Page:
I have the following scenario:

  • A software vendor wants to distribute their own commercial software (S1).
  • S1 relies heavily on a third party GPLv2-licensed software (S2) to function. But:
    • They DO NOT modify S2.
    • They DO NOT link S2 (as in a binary-linked library).
    • They DO interact with S2 by configuring it for their needs, running it, and interfacing with it (as in, specifically: S1 invokes S2 via REST APIs, and I guess also takes care of bootstrapping it).
    • They would like to package S1 with S2 in a single software package.
  • This a B2B model, in that this vendor's customers, buying S1, would then allow their end-users/customers to use S1 (which itself uses S2 in the background).

So, it's a model this whole software package contains 2 stand-alone apps, where one relies on the other as a back-end.


  • I make no claims as to whether S1 is also open source or not for now, that's also what I want to determine via the possible options explained later below.
  • By "distribute", I mean here 2 possibilities:
    • sell and offer for electronic download,
    • sell and provide everything already ready on a set-top box system (secondary option though, not the one I'm most interested in for now).


My understanding is that, as S2 is GPLv2-licensed, and they want to distribute S2 with their S1 software, the following options would be acceptable. Please confirm and let me know if that's correct or what would be the recommended approach.

Option 1 - Licence S1 with a GPLv2 compatible license and package both

They decide to package and distribute S2 with their software. As a result, as per GPLv2's terms, S1 has to be distributed with a GPLv2-compatible license.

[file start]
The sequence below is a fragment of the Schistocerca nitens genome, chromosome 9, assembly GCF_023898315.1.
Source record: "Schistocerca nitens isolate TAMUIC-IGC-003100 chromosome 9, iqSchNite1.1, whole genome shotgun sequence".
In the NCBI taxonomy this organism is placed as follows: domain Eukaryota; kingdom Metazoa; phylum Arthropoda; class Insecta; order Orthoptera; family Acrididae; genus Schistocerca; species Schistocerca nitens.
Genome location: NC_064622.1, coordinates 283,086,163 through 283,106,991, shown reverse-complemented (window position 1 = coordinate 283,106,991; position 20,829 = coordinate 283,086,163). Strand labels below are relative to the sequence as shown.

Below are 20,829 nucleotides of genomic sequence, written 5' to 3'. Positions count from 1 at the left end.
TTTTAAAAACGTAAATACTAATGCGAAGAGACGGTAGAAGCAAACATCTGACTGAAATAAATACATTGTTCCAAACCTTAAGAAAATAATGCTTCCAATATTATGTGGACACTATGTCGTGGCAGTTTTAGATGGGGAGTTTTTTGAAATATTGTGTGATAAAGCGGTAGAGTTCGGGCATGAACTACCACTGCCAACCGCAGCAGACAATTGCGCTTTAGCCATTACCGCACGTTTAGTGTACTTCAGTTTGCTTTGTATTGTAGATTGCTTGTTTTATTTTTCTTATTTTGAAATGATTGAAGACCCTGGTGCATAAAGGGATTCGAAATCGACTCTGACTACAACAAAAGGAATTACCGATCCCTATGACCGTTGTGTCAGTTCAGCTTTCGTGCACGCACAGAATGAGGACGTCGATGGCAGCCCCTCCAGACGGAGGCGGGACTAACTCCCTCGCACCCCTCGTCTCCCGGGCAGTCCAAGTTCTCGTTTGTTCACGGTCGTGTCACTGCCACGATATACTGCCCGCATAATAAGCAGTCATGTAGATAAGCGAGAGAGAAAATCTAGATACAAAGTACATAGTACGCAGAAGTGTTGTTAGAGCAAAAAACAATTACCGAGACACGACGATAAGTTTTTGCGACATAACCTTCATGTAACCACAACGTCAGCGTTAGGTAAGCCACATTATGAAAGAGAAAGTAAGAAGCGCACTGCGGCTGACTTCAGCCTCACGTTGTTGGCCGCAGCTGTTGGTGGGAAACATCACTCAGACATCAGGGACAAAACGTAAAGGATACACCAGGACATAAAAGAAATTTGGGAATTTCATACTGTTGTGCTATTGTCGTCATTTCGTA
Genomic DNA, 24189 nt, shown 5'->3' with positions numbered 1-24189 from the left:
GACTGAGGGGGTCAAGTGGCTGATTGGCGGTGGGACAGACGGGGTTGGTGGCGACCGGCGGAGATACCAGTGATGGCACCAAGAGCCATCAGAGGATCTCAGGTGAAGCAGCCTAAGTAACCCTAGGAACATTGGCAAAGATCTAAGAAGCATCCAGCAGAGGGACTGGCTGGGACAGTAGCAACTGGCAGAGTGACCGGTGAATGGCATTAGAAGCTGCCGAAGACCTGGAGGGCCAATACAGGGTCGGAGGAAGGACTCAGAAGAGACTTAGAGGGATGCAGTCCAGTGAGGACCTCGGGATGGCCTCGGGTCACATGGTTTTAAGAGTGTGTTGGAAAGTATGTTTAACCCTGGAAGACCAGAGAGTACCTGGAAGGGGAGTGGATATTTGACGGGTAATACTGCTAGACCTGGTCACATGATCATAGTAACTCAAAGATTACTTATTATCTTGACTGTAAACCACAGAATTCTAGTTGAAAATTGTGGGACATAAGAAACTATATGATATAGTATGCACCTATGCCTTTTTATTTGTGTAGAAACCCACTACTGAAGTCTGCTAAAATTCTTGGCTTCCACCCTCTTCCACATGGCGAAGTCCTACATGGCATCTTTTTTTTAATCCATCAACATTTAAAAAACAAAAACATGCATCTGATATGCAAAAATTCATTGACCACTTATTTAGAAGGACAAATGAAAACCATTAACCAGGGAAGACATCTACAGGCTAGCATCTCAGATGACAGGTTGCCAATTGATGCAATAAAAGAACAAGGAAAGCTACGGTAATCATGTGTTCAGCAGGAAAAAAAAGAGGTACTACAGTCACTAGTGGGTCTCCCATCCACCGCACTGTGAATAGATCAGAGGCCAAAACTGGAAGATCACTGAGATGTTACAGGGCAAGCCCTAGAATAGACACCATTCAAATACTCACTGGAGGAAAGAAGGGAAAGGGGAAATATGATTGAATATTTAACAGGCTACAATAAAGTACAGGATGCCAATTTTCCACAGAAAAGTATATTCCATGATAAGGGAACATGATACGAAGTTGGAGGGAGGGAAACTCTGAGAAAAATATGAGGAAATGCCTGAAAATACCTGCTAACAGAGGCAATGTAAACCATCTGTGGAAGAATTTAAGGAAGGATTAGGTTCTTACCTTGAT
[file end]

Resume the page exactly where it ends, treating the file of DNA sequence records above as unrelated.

Also, the vendor needs to distribute both S1's source and S2's source with the package. (Or make it clearly available with visible preambles?)

Follow-up question in this option: what GPLv2-compatible licence would you recommend here?

Option 2 - License S1 as you please and do not package and distribute with S2

The vendor keeps S1 closed-source, and they do not distribute S2 with their software package. The vendors customers have to take care of that themselves, or via an explicit action during installation.

My understanding is that, as S2 is not modified or distributed, this is also legally acceptable.

Option 3 - License S1 as you please and still package S2 with it?

Or I am completely wrong, and as S2 isn't modified, and S1 isn't linking to it as a binary, there are no needs to do this? This seems incorrect to me, as S2 would still be distributed and used, but on the other hand GPLv2 does allow commercial redistribution (and again, there's no modification). Is just providing S2's source all that is required.

Or any other possibility I've missed?

Hope this makes sense.

1 Answer 1


As S1 and S2 communicate over a REST interface (and thus a network connection), their communication is considered to be "at arms length." This means that S1 and S2 are considered independent works for copyright considerations and the GPL license of S2 does not affect S1.

Copyright is also independent of how you package a product or combination of products.

All of this means that you can use whatever license you like for S1 and sell the combination of S1 and S2. The only thing you can't do is restrict the GPL-based rights that your customers get on S2. Thus your customers must have the right to replace the S2 version they got from you with a different version.

  • Many thanks for your answer! And doesn't the fact that S1 bootstraps and starts S2 affect this? Technically it's just spawning a process, so I'd say it doesn't, but I wasn't sure.
    – haylem
    Jan 5, 2020 at 22:06
  • 1
    @haylem: No, the fact that S1 starts S2 does not affect that. It is the manner of communication that is decisive. Jan 6, 2020 at 8:42

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